Two outstanding features of the community were the crossings north on Red River: a ferry crossing where Blue River, of Oklahoma. empties into the Red; and a foot crossing due north of Monkstown.
The census of 1880 included these families of Monkstown: William and Hanie Monks; Thomas J. and Elize Monks; Alfred and Mary Hart; M. H. and Jennie Favor; J. H. and Harriett Favor; Thomas and Susan Wells; G. Hawley and wife, and James S. Searcy, a horse trader.
Leonard Stroud, whose name is listed in the National Cowboy Hall of Fame at Oklahoma City, was bom in Monkstown in 1893.
On December 12, 1878, a Masonic Lodge, Blue Prairie. No. 488, was chartered in Monkstown. The first officers of the lodge were: James Monk, Worshipful Master; J. Clark, Senior Warden; and A. G. Hart, Junior Warden.
Charter members were M. M. Black, F. M. Bridges, J. Clark, J. M. Dodds, A. S. Dodds, J. Epps, W. W. Grainer, Joe Shua, J. Graham, J. P. Hawkins, A. G. Hart, J. L. Hopper, J. C. Hawkins, V. L. Harralson, James Harwich, J. M. Hopper, D. D. McDaniel, James Monk, G. W. Paschal, G. W. Peeks, Ansel Peacock, S. F. Ray and P. D. Speeler.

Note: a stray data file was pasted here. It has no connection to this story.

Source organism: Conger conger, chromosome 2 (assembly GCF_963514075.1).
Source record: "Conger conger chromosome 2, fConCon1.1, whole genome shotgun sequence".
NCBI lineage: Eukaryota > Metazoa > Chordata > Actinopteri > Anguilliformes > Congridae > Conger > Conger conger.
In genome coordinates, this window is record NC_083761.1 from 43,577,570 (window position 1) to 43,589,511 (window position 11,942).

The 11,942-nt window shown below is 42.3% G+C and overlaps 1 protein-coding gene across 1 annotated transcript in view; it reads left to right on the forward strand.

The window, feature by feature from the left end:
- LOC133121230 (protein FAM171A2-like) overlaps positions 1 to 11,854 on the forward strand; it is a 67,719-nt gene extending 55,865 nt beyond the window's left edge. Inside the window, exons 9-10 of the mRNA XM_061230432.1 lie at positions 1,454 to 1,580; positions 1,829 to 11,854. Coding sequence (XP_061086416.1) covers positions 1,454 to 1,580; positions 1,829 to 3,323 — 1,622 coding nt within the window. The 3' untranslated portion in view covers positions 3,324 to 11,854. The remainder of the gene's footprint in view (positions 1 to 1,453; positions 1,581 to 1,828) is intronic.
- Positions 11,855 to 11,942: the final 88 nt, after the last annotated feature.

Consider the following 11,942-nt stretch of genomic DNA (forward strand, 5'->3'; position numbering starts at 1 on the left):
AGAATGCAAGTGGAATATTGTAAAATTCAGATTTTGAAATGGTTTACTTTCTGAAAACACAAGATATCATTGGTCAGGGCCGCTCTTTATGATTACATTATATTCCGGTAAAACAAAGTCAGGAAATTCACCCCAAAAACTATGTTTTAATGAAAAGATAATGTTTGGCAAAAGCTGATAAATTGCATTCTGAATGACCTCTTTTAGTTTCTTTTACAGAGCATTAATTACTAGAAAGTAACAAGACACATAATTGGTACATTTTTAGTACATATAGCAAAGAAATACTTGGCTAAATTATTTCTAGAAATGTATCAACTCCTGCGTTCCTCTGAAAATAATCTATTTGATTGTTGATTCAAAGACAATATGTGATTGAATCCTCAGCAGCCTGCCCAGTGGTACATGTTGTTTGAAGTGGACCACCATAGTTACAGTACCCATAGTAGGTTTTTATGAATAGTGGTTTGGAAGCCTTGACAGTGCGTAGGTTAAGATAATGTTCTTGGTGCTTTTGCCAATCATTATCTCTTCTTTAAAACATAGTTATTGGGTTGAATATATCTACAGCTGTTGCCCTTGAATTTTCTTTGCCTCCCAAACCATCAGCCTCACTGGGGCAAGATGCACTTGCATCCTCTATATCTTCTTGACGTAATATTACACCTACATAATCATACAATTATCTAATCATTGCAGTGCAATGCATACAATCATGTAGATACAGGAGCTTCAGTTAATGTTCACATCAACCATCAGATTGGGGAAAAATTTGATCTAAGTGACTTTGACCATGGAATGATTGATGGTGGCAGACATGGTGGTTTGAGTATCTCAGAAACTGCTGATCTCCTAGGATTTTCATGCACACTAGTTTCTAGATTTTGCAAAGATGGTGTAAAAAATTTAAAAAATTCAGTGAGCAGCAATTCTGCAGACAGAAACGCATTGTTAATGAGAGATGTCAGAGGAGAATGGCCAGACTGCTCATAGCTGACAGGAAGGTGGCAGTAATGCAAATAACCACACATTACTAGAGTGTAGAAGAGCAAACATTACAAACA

Other members of the lodge were H. L. P. Barnes, W. C. Barnes, J. A. Bennett, W. C. Cravens, D. R. Faulk, G. W. Favor, J. H. Gilbert, T. J. Gooch, J. H. Gilbert, W. W. Graham, R. J. Gray, W. S. Hill, T. A. Jones, G. W. Kershner, J. T. Kershner, J. B. Lemmons.
G. W. Morrison, P. M. Miller, P. Martin, D. D. McDaniel, W. A. Newberry, W. M. Preston, J. M. Richardson, J. S. Searcy, J. C. Sellers, H. R. Smith, A. L. Terry, J. A. Weldon, W. N. Wright.